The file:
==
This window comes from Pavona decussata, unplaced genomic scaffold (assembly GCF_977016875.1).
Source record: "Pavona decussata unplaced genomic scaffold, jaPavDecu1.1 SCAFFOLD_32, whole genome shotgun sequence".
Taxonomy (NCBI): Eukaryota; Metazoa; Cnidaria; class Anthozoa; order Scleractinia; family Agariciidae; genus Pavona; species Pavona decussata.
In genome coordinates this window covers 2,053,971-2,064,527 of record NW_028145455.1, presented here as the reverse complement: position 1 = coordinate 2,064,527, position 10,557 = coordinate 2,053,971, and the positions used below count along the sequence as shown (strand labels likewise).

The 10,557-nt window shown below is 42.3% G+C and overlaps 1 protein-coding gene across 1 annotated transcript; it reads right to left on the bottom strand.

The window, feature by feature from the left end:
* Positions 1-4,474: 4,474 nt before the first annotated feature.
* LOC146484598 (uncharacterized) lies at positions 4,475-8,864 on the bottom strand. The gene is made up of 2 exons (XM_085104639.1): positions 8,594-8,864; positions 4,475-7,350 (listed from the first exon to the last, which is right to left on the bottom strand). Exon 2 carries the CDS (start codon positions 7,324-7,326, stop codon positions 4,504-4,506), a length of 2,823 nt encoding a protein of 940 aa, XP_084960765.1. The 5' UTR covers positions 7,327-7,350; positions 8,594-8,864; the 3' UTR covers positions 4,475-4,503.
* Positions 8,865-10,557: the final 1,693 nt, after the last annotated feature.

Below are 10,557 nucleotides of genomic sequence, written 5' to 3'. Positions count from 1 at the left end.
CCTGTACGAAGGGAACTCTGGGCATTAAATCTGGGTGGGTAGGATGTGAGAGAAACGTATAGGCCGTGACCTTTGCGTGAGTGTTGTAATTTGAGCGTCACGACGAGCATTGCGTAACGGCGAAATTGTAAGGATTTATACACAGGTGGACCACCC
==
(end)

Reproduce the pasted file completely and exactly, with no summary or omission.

This window comes from Pavona decussata, unplaced genomic scaffold (assembly GCF_977016875.1).
Source record: "Pavona decussata unplaced genomic scaffold, jaPavDecu1.1 SCAFFOLD_32, whole genome shotgun sequence".
Taxonomy (NCBI): Eukaryota; Metazoa; Cnidaria; class Anthozoa; order Scleractinia; family Agariciidae; genus Pavona; species Pavona decussata.
In genome coordinates this window covers 2,053,971-2,064,527 of record NW_028145455.1, presented here as the reverse complement: position 1 = coordinate 2,064,527, position 10,557 = coordinate 2,053,971, and the positions used below count along the sequence as shown (strand labels likewise).

The 10,557-nt window shown below is 42.3% G+C and overlaps 1 protein-coding gene across 1 annotated transcript; it reads right to left on the bottom strand.

The window, feature by feature from the left end:
* Positions 1-4,474: 4,474 nt before the first annotated feature.
* LOC146484598 (uncharacterized) lies at positions 4,475-8,864 on the bottom strand. The gene is made up of 2 exons (XM_085104639.1): positions 8,594-8,864; positions 4,475-7,350 (listed from the first exon to the last, which is right to left on the bottom strand). Exon 2 carries the CDS (start codon positions 7,324-7,326, stop codon positions 4,504-4,506), a length of 2,823 nt encoding a protein of 940 aa, XP_084960765.1. The 5' UTR covers positions 7,327-7,350; positions 8,594-8,864; the 3' UTR covers positions 4,475-4,503.
* Positions 8,865-10,557: the final 1,693 nt, after the last annotated feature.

Below are 10,557 nucleotides of genomic sequence, written 5' to 3'. Positions count from 1 at the left end.
CCTGTACGAAGGGAACTCTGGGCATTAAATCTGGGTGGGTAGGATGTGAGAGAAACGTATAGGCCGTGACCTTTGCGTGAGTGTTGTAATTTGAGCGTCACGACGAGCATTGCGTAACGGCGAAATTGTAAGGATTTATACACAGGTGGACCACCC